Markets Mixed as Heat Comes Out of Asian Economies

Written by: Derren Nathan | Hargreaves Lansdown:

  • US market pause for breath following recent losses
  • Chinese inflation slows, as fears for recovery emerge
  • Japanese stocks march on. No change expected from BoJ rates
  • FTSE set to open down c.20 points
  • Gold and oil take a hit
  • Pace of UK property slowdown contracts. Rents to rise further

There was some respite for US investors yesterday as markets took a moment to digest losses from earlier in the week following Fed Chairman, Governor Powell’s hawkish speech to Congress. The Dow edged up 0.1% to 3,992.01 whilst the Nasdaq Composite fared a little better, posting a 0.4% gain to 11,576.00. According to the ADP National Employment Report, US companies added 242,000 jobs in February, some way ahead of analyst consensus.  Overall, this doesn’t give much comfort that the Federal Reserve will be able to relax its stance at this month’s meeting. We’ll be paying close attention to today’s jobless data to see whether there is any sign of the labour market beginning to tighten. Two-year treasury yields have this week breached the 5% level for the first time in 15 years. 

Looking further east, Japanese stocks added to recent gains with the Nikkei rising 0.5% overnight.  That follows weak GDP data for the fourth quarter of 2022, giving more optimism that the Bank of Japan will continue its dovish stance when it meets at the end of this week. Forecasts are generally expecting no change to current interest rates. In China, the lowest inflation figures for a year sparked further doubt over the strength of a potential post reopening bounce in the economy, The Shanghai Composite lost 0.31% on Thursday.  Meanwhile in London, the FTSE 100 is poised to retreat further from the 8,000 level and is expected to open down around 20 points at about 7915.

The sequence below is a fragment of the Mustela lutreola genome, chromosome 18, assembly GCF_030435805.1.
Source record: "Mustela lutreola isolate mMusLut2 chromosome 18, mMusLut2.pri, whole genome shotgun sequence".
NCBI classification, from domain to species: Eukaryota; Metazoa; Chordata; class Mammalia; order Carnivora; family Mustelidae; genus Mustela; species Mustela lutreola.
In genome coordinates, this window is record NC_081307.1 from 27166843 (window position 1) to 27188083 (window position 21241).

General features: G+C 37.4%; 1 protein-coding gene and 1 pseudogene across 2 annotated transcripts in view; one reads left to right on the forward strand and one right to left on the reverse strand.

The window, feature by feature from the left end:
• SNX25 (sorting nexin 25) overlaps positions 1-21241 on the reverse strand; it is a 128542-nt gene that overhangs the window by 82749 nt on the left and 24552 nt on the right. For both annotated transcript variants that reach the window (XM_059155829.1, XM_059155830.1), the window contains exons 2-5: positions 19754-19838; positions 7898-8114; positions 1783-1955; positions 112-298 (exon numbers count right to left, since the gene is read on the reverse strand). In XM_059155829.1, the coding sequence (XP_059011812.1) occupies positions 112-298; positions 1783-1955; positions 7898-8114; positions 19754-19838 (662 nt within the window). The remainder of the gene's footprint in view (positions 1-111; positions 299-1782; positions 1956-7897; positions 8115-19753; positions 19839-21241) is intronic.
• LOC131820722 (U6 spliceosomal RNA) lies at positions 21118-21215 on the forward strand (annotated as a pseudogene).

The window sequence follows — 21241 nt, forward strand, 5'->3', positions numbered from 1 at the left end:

The Royal Institute of Chartered Surveyors’ (RICS) survey showed demand for property fall for the 10th month in a row albeit at a slower rate than of late. House prices continue their downward trajectory, with sellers of more expensive properties being more likely to drop below their initial asking prices. Both supply and demand side pressures are expected to drive rents higher, adding yet more fuel to the cost-of-living fire. 

Brent Crude prices have slipped further now sitting at under $83 per barrel, driven by expectations of further rate hikes as well as resilient Russian production. Gold prices have also suffered in the wake of Chairman Powell’s comments, now at $1,813.78 per ounce down from over $1,850 earlier in the week. 

DS Smith, a key supplier of packaging to the e-commerce industry, has updated on third quarter trading. Whilst positive trends in profitability have continued as expected in the second half this is more to do with the company’s resilient pricing and internal efficiencies than underlying demand from its end customers. Volumes are trending lower due to ‘market weakness and evidence of de-stocking over Christmas and New Year’. This makes DS Smith’s progress on profit and margins all the more impressive.